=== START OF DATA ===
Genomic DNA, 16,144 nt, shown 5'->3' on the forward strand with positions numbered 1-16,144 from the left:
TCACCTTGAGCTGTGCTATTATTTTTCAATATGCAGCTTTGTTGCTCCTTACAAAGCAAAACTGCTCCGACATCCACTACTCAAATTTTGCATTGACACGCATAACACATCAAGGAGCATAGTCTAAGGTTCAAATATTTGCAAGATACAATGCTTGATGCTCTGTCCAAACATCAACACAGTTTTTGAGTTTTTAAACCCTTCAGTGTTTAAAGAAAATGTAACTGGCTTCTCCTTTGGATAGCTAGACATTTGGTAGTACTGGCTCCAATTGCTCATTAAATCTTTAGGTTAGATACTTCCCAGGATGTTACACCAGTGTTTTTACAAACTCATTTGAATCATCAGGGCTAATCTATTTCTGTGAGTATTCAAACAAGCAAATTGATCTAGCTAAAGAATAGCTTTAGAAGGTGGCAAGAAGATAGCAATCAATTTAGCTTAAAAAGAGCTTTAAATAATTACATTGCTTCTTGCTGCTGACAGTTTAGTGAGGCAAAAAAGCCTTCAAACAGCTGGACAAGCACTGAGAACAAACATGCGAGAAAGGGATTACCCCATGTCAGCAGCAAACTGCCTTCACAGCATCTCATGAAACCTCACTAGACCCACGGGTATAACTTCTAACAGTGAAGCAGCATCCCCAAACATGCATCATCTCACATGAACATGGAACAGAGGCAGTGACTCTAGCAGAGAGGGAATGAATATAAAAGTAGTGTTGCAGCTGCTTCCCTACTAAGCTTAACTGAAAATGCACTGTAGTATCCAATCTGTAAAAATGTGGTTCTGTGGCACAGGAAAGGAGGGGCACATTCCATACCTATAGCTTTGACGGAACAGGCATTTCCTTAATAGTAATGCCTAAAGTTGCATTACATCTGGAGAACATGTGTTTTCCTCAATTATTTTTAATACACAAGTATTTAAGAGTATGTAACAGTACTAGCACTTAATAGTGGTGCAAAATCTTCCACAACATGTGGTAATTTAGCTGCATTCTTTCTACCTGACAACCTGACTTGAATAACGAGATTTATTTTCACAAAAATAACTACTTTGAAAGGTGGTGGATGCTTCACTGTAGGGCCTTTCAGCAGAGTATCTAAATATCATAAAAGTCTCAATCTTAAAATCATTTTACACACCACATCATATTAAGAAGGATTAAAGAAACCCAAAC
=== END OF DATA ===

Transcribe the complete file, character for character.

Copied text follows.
Genomic DNA, 16,144 nt, shown 5'->3' on the forward strand with positions numbered 1-16,144 from the left:
TCACCTTGAGCTGTGCTATTATTTTTCAATATGCAGCTTTGTTGCTCCTTACAAAGCAAAACTGCTCCGACATCCACTACTCAAATTTTGCATTGACACGCATAACACATCAAGGAGCATAGTCTAAGGTTCAAATATTTGCAAGATACAATGCTTGATGCTCTGTCCAAACATCAACACAGTTTTTGAGTTTTTAAACCCTTCAGTGTTTAAAGAAAATGTAACTGGCTTCTCCTTTGGATAGCTAGACATTTGGTAGTACTGGCTCCAATTGCTCATTAAATCTTTAGGTTAGATACTTCCCAGGATGTTACACCAGTGTTTTTACAAACTCATTTGAATCATCAGGGCTAATCTATTTCTGTGAGTATTCAAACAAGCAAATTGATCTAGCTAAAGAATAGCTTTAGAAGGTGGCAAGAAGATAGCAATCAATTTAGCTTAAAAAGAGCTTTAAATAATTACATTGCTTCTTGCTGCTGACAGTTTAGTGAGGCAAAAAAGCCTTCAAACAGCTGGACAAGCACTGAGAACAAACATGCGAGAAAGGGATTACCCCATGTCAGCAGCAAACTGCCTTCACAGCATCTCATGAAACCTCACTAGACCCACGGGTATAACTTCTAACAGTGAAGCAGCATCCCCAAACATGCATCATCTCACATGAACATGGAACAGAGGCAGTGACTCTAGCAGAGAGGGAATGAATATAAAAGTAGTGTTGCAGCTGCTTCCCTACTAAGCTTAACTGAAAATGCACTGTAGTATCCAATCTGTAAAAATGTGGTTCTGTGGCACAGGAAAGGAGGGGCACATTCCATACCTATAGCTTTGACGGAACAGGCATTTCCTTAATAGTAATGCCTAAAGTTGCATTACATCTGGAGAACATGTGTTTTCCTCAATTATTTTTAATACACAAGTATTTAAGAGTATGTAACAGTACTAGCACTTAATAGTGGTGCAAAATCTTCCACAACATGTGGTAATTTAGCTGCATTCTTTCTACCTGACAACCTGACTTGAATAACGAGATTTATTTTCACAAAAATAACTACTTTGAAAGGTGGTGGATGCTTCACTGTAGGGCCTTTCAGCAGAGTATCTAAATATCATAAAAGTCTCAATCTTAAAATCATTTTACACACCACATCATATTAAGAAGGATTAAAGAAACCCAAAC